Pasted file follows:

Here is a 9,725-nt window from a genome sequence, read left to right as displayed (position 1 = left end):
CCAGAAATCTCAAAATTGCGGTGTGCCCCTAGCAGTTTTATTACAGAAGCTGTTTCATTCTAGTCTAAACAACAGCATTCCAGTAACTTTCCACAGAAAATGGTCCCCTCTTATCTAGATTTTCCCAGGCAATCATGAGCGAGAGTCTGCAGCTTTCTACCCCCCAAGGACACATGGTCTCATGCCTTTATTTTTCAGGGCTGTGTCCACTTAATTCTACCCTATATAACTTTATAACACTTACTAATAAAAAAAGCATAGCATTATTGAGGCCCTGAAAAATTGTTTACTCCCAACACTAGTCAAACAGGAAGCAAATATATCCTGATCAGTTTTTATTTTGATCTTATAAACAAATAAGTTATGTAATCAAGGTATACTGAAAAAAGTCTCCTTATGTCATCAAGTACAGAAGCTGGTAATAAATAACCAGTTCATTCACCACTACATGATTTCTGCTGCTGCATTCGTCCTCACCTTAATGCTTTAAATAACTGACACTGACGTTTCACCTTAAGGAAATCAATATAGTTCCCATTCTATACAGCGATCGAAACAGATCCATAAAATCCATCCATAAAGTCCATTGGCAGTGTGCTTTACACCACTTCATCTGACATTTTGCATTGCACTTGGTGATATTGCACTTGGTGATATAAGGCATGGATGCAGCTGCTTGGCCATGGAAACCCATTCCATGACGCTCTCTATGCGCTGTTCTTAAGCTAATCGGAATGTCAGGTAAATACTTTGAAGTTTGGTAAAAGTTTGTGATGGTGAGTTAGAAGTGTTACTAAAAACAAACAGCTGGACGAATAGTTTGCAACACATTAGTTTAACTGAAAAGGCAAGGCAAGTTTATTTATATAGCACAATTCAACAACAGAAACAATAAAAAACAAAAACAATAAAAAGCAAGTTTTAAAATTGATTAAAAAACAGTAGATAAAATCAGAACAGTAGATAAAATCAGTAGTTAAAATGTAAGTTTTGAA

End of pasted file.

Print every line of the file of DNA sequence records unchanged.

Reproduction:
Here is a 9,725-nt window from a genome sequence, read left to right as displayed (position 1 = left end):
CCAGAAATCTCAAAATTGCGGTGTGCCCCTAGCAGTTTTATTACAGAAGCTGTTTCATTCTAGTCTAAACAACAGCATTCCAGTAACTTTCCACAGAAAATGGTCCCCTCTTATCTAGATTTTCCCAGGCAATCATGAGCGAGAGTCTGCAGCTTTCTACCCCCCAAGGACACATGGTCTCATGCCTTTATTTTTCAGGGCTGTGTCCACTTAATTCTACCCTATATAACTTTATAACACTTACTAATAAAAAAAGCATAGCATTATTGAGGCCCTGAAAAATTGTTTACTCCCAACACTAGTCAAACAGGAAGCAAATATATCCTGATCAGTTTTTATTTTGATCTTATAAACAAATAAGTTATGTAATCAAGGTATACTGAAAAAAGTCTCCTTATGTCATCAAGTACAGAAGCTGGTAATAAATAACCAGTTCATTCACCACTACATGATTTCTGCTGCTGCATTCGTCCTCACCTTAATGCTTTAAATAACTGACACTGACGTTTCACCTTAAGGAAATCAATATAGTTCCCATTCTATACAGCGATCGAAACAGATCCATAAAATCCATCCATAAAGTCCATTGGCAGTGTGCTTTACACCACTTCATCTGACATTTTGCATTGCACTTGGTGATATTGCACTTGGTGATATAAGGCATGGATGCAGCTGCTTGGCCATGGAAACCCATTCCATGACGCTCTCTATGCGCTGTTCTTAAGCTAATCGGAATGTCAGGTAAATACTTTGAAGTTTGGTAAAAGTTTGTGATGGTGAGTTAGAAGTGTTACTAAAAACAAACAGCTGGACGAATAGTTTGCAACACATTAGTTTAACTGAAAAGGCAAGGCAAGTTTATTTATATAGCACAATTCAACAACAGAAACAATAAAAAACAAAAACAATAAAAAGCAAGTTTTAAAATTGATTAAAAAACAGTAGATAAAATCAGAACAGTAGATAAAATCAGTAGTTAAAATGTAAGTTTTGAA